We all call it ‘management’, but the exact meaning seems to be in the eye of the beholder (or actually the mouth of the speaker). Let’s assume for argument’s sake that it means making it all work well (what a concept!). So the quick and dirty definition for compensation management would be making sure the right people get the right pay for achieving the right objectives in the right way. But how?
There are typically two basic ways to accomplish any management task, top-down, or bottom-up. For top-down compensation the process usually goes something like:
- Senior management provides a total budget (often an average planned pay increase) – this is assumed to take into account any number of pertinent variables such as cost of living, market adjustments, geographic differences, etc.
- At some intermediate level the exact percentage that each manager (or unit) is determined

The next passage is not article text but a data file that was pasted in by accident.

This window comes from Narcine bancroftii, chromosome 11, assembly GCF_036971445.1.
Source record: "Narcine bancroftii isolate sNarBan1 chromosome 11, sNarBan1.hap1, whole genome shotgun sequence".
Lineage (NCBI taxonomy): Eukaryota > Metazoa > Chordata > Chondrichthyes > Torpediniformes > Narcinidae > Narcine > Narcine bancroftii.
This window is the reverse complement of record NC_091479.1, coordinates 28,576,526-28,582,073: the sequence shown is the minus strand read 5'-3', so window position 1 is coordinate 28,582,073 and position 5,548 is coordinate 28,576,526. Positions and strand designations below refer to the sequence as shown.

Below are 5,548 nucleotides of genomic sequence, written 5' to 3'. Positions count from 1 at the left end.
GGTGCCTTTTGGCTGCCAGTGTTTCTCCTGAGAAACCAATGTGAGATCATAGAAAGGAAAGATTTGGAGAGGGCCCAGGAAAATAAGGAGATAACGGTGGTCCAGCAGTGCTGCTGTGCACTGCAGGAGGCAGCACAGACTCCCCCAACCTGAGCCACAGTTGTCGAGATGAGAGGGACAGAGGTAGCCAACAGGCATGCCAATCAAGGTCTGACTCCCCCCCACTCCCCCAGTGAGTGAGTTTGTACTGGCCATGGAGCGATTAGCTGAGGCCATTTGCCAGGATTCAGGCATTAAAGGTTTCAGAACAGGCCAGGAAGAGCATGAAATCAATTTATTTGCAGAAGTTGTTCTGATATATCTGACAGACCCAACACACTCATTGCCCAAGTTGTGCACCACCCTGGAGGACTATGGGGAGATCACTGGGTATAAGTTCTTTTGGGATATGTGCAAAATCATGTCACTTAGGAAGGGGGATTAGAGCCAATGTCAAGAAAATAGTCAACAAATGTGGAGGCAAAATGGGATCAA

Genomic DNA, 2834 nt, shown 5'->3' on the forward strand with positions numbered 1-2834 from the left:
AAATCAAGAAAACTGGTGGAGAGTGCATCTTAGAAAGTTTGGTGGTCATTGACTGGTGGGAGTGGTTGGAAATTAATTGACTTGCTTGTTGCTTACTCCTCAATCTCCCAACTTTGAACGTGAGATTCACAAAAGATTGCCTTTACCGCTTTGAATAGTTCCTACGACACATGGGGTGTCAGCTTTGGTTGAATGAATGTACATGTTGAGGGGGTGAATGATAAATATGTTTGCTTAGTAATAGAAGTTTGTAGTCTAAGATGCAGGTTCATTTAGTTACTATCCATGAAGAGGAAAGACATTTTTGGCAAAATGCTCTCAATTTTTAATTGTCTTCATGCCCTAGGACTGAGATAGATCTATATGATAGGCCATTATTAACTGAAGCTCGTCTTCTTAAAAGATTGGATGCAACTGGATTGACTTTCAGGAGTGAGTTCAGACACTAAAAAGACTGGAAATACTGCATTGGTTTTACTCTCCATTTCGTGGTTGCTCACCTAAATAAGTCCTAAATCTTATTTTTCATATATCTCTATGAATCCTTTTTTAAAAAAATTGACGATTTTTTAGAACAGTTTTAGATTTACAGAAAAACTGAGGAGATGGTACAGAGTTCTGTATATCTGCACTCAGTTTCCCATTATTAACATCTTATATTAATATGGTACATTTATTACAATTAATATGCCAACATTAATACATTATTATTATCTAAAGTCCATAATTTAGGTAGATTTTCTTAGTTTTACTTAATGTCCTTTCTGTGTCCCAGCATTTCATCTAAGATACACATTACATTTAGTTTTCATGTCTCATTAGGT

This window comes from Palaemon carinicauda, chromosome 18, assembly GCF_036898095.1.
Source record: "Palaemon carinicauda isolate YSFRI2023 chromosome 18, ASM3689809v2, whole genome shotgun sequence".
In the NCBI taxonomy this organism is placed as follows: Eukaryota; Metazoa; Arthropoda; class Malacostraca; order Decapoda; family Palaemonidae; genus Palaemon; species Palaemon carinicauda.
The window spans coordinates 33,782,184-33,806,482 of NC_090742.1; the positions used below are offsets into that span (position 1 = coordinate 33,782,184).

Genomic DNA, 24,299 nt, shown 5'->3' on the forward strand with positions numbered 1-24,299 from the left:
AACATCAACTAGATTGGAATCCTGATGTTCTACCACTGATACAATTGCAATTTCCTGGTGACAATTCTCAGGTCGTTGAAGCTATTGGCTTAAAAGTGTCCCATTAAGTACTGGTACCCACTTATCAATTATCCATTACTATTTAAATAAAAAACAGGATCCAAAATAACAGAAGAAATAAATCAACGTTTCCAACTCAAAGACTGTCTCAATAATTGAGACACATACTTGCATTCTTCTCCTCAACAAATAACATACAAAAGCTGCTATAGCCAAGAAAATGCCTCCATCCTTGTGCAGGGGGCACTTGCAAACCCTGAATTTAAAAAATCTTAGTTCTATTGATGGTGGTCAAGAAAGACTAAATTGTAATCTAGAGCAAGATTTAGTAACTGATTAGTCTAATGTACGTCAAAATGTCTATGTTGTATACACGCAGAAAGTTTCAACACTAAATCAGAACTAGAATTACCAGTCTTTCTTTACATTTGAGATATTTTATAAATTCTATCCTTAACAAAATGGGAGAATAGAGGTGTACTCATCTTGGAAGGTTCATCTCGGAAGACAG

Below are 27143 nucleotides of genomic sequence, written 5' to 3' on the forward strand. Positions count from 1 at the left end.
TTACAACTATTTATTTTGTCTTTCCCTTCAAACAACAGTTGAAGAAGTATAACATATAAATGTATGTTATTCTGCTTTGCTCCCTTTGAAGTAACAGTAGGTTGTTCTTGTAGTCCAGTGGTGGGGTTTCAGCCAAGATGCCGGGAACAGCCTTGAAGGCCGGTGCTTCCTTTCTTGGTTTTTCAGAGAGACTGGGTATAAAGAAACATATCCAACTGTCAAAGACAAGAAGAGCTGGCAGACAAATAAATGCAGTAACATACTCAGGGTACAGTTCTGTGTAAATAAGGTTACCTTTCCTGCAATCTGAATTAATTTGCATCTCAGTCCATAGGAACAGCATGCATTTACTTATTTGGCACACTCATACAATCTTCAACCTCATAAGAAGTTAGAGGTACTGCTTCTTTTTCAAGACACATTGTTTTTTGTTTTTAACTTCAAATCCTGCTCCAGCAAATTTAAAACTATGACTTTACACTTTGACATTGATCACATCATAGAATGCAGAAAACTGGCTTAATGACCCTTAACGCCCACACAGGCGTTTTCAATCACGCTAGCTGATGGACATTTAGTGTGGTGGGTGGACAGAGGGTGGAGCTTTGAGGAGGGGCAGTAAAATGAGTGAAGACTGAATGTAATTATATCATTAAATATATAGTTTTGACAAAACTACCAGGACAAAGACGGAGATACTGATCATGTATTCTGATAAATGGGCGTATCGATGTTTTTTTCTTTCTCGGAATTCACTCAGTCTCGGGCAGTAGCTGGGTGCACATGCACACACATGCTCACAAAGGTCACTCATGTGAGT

- Line managers using a predetermined process allocate the pot of money based primarily on performance assessments.
In contrast, the bottom-up approach entails:
- Communicating policy, context and constraints to managers
- Assembling the forecasts and proposals
- Analyze and align with management expectations
- Revise and obtain final approvals
- Allocation and tracking by line management.
In either case the plan must be flexible enough to accommodate deviations, unforeseen changes in situation and performance improvements (or degradation). The ideal scenario allows elements of both methods to be applied in the most effective and efficient manner. In either case, the planning aspects generally fall to the HR function, and the execution including communication generally falls to line management.
Good management begins with good communication. Effective communication relies on the essential soundness of the underlying model or philosophy. This implies the policy is both fair and competitive. Providing the right combination of internal equity and external competitiveness is key to getting the management right. You can’t implement what you cannot defend. Because only if the policy is aligned and supportive of company goals can real equity and fairness exist.
So how does your firm ensure that their compensation management is manageable?